Foss’ commitment to the environment sets the company apart, Faber said. “Now and in the future, we believe the companies best positioned to compete for work will be those with the best environmental and safety records.” “I am proud of the hybrid technology we have developed and the fact that we are now in the final stages of developing our second hybrid tug, which is a conversion of a conventional tug to hybrid power.” Foss’ second hybrid, the Campbell, is undergoing a hybrid retrofit at the company’s Rainier Shipyard in Rainier, Ore. The Campbell is headed for the Port of Los Angeles/Long Beach, where the first Foss hybrid harbor tug, the Carolyn Dorothy, is also home-ported.
The Carolyn Dorothy is a Dolphin class tug and was built as a hybrid “out of the box,” Faber said. As the pilot hybrid, she was built from scratch, but Foss has nine other conventional Dolphin class tugs, including the Campbell. These are all planned to be retrofitted as hybrids. Foss is currently going through EPA certification for the Carolyn Dorothy. Having the conventional sister tugs has helped compare apples to apples, as far as the true fuel and emissions reductions realized, Faber said. “We’ve met or exceeded the original estimates for emissions reductions and fuel savings on the Carolyn Dorothy,” he confirmed. Operational results from the pilot hybrid show that the main diesel engines have been used just 1% of the time and the generator engines are used 65 to 85% of the time.
Faber said the entire Dolphin class should be retrofitted in five to seven years, “unless demand changes,” in which case “we could do it in three years.” Retrofitting one vessel takes about two months, depending on how it fits in with other projects going on in the yard.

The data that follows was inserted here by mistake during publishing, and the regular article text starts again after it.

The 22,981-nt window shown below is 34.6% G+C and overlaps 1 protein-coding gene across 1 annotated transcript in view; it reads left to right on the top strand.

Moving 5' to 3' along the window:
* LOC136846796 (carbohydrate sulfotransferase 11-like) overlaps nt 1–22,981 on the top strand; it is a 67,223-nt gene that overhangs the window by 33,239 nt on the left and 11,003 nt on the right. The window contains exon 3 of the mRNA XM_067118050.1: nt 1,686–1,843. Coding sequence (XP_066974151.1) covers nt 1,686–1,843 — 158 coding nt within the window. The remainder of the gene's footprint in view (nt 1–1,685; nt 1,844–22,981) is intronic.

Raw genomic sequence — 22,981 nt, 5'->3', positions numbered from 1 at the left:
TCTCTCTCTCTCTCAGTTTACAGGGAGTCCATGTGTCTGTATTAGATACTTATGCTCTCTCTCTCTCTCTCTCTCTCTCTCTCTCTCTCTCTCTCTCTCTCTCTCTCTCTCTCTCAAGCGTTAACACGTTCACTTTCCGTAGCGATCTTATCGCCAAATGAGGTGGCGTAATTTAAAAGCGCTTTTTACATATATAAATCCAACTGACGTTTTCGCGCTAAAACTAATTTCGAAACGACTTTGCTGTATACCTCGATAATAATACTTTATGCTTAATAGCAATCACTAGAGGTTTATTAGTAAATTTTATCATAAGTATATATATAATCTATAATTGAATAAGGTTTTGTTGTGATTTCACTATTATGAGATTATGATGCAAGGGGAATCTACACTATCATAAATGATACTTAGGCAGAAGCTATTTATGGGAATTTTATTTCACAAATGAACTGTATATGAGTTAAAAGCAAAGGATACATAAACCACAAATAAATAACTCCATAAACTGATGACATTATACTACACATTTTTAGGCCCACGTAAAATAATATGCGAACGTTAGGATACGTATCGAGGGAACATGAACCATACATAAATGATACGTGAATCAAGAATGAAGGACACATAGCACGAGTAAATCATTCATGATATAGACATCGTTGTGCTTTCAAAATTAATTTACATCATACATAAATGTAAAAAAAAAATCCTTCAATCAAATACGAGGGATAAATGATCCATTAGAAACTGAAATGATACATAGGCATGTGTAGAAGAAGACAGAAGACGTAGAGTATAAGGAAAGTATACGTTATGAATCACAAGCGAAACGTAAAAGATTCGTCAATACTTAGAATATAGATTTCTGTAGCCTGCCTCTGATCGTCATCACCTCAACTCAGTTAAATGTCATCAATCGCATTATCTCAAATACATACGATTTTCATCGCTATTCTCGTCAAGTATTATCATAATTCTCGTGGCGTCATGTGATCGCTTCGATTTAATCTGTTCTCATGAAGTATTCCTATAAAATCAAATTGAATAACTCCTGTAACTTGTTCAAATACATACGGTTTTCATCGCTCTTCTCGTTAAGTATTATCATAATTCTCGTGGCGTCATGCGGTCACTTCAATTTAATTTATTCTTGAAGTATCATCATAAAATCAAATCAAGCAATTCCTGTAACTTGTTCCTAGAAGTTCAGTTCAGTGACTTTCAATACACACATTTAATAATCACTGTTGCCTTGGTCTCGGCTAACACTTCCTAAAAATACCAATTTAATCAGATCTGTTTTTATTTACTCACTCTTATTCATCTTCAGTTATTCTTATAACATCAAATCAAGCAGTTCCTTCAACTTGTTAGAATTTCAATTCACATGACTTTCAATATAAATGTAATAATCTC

“We look at what every craft does and match the hybrid system to those requirements,” he said. “We know exactly what the duty cycle is, the frequency she spends at what band of power. We work backwards and come up with the right sized generator which drives the propulsion unit in hybrid mode.”
There are three components of the hybrid system: the main engines, the generator engines and the batteries. Having been built from scratch, the Carolyn Dorothy was designed with smaller engines, but the retrofitted tugs will be keeping their larger engines. “The real challenge on the retrofits is finding the extra space for the generator engines and batteries,” Faber said.
Other Technological Alternatives?
“Hybrid technology lends itself to harbor craft with the intermittent cycles,” Faber said. But what about other ways to reduce the carbon footprints of work boats? Faber sees LNG for harbor craft as a “very real near-term opportunity,” although Foss “went down a different path — the hybrid path. It lead us to a larger a reduction, faster.”